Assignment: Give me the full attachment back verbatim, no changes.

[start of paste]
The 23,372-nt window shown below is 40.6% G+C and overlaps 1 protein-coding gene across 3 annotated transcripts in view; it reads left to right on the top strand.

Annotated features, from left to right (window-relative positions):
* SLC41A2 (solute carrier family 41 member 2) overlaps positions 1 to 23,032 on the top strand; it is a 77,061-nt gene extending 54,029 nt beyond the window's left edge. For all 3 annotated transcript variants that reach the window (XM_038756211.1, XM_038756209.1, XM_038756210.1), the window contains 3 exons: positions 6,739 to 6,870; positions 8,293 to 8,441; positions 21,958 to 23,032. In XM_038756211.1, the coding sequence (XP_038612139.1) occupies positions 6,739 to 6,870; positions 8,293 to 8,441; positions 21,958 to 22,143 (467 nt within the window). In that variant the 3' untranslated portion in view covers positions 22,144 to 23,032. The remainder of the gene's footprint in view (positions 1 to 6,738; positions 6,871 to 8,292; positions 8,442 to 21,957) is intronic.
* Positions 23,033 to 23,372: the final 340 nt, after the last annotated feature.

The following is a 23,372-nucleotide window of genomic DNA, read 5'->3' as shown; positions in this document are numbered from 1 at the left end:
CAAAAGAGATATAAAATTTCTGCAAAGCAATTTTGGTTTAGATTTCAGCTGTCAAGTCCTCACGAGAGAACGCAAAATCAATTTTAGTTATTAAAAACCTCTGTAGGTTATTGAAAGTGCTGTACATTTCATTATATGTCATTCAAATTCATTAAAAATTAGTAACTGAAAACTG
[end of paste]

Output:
The 23,372-nt window shown below is 40.6% G+C and overlaps 1 protein-coding gene across 3 annotated transcripts in view; it reads left to right on the top strand.

Annotated features, from left to right (window-relative positions):
* SLC41A2 (solute carrier family 41 member 2) overlaps positions 1 to 23,032 on the top strand; it is a 77,061-nt gene extending 54,029 nt beyond the window's left edge. For all 3 annotated transcript variants that reach the window (XM_038756211.1, XM_038756209.1, XM_038756210.1), the window contains 3 exons: positions 6,739 to 6,870; positions 8,293 to 8,441; positions 21,958 to 23,032. In XM_038756211.1, the coding sequence (XP_038612139.1) occupies positions 6,739 to 6,870; positions 8,293 to 8,441; positions 21,958 to 22,143 (467 nt within the window). In that variant the 3' untranslated portion in view covers positions 22,144 to 23,032. The remainder of the gene's footprint in view (positions 1 to 6,738; positions 6,871 to 8,292; positions 8,442 to 21,957) is intronic.
* Positions 23,033 to 23,372: the final 340 nt, after the last annotated feature.

The following is a 23,372-nucleotide window of genomic DNA, read 5'->3' as shown; positions in this document are numbered from 1 at the left end:
CAAAAGAGATATAAAATTTCTGCAAAGCAATTTTGGTTTAGATTTCAGCTGTCAAGTCCTCACGAGAGAACGCAAAATCAATTTTAGTTATTAAAAACCTCTGTAGGTTATTGAAAGTGCTGTACATTTCATTATATGTCATTCAAATTCATTAAAAATTAGTAACTGAAAACTG